“It could be the longest train trip in the world…”: Mobility and Subjectivity Transformations of Uyghur Educational Elites on a Train Journey across China

Dr Zhenjie  Yuan1

1Guangzhou University, , China

The Xinjiang Interior Class (hereafter “Xinjiangban”) is one of the most iconic minority education policies in contemporary China, involving the physical relocation of students from Xinjiang Uyghur Autonomous Region (hereafter “Xinjiang”) to the eastern and central parts of the country. The existing scholarship has focused primarily on interethnic politics among students and graduates in schools, with less attention being paid to other spatial contexts that help understand the subjectivity politics that the policy involves. Drawing on detailed fieldwork on the train travelling across China from northwest to southeast, through which the students were sent into the new educational world, this is the first study seeking to examine the subjective experience of the Uyghur educational elites in such a space-in-motion. This study finds that the long-distance mobility provides the Uyghur students with specific time and space to rethink who they are and how they are connected to different places, people and communities. The students’ subtle subjectivity transformations entail a conflicting sense of eliteness, reinforced sense of self-discipline, and increased place identity to Xinjiang. These findings provide both scholars and policy-makers with a “datum point” to understand and to further interrogate the inter-group politics unfolded in the policy. By employing a mobilities perspective, this study attempts to provide a dynamic and critical approach to investigating the politics of ethnicity and interethnic relationships in China.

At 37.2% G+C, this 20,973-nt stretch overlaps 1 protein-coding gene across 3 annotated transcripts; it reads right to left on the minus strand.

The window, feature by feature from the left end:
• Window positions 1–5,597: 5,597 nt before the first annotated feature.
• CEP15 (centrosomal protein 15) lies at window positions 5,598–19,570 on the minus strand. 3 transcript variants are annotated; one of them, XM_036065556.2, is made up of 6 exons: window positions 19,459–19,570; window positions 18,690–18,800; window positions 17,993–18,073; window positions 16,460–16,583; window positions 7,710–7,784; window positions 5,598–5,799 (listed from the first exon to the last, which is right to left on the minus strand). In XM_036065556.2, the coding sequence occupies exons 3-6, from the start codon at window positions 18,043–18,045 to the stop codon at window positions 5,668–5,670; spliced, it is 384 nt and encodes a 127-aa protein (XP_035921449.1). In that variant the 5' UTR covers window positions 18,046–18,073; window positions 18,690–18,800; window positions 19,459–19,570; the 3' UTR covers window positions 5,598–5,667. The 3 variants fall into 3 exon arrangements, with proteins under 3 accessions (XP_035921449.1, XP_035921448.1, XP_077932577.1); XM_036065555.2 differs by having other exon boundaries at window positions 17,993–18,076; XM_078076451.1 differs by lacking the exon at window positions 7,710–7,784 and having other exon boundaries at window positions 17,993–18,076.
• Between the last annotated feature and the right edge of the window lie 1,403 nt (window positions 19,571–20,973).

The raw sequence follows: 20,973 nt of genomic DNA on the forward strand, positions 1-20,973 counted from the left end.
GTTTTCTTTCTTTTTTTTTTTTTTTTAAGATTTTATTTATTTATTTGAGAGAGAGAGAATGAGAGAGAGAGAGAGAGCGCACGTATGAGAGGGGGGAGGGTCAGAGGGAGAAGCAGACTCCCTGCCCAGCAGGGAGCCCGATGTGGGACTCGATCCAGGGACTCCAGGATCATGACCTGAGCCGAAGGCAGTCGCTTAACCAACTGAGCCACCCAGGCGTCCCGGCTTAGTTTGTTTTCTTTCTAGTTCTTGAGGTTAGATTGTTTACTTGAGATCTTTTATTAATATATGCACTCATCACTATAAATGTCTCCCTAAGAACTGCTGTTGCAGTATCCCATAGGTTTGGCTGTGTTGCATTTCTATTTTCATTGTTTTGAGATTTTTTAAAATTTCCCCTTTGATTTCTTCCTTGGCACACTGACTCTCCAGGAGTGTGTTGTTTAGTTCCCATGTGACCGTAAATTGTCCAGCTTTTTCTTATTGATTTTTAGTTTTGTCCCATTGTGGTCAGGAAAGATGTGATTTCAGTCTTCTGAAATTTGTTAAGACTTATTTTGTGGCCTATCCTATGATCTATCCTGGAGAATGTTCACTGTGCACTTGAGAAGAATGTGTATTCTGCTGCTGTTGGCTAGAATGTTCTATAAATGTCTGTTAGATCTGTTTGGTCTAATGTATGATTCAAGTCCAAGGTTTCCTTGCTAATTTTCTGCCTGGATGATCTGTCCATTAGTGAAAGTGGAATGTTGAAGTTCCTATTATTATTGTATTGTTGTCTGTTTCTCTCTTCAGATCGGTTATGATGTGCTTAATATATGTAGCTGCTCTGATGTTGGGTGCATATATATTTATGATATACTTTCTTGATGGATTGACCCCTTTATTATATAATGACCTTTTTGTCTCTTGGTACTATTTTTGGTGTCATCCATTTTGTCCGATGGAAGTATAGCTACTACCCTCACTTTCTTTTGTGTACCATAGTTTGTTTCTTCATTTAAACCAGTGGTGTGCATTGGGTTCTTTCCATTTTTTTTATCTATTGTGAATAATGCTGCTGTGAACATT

Zhenjie Yuan is an associate professor in the Centre for Human Geography and Urban Development, Guangdong Provincial Centre for Urban and Migration Studies, School of Geographical Sciences, Guangzhou University, China. His research is inter-disciplinary, traversing across geography of education, sociology of education and ethnic studies. He holds a BSc in Human Geography from Sun Yat-sen University, China, a M.Sc. in Human Geography from South China Normal University, China, and a PhD in Chinese Studies from the University of Melbourne, Australia. Email: zjyuan@gzhu.edu.cn


The Asian Studies Association of Australia (ASAA) is the peak body of university experts and educators on Asia in Australia. Established in 1976, we promote and support the study of Asia in Australian universities and knowledge of Asia among the broader community. Our membership is drawn mainly from academics and students, but also includes industry and government Asia experts. We take a strong interest in promoting knowledge about Asia in schools and in contributing to state and Commonwealth government policies related to Asia. We provide informed comment on Asia to a broad public through our bulletin, Asian Currents, and specialist research articles in our journal, Asian Studies Review. Four book series published under our auspices cover Southeast Asia, South Asia, East Asia and Women in Asia.

Conference Managers

Please contact the team at Conference Design with any questions regarding the conference.

Photo Credits: Visit Victoria

© 2019 Conference Design Pty Ltd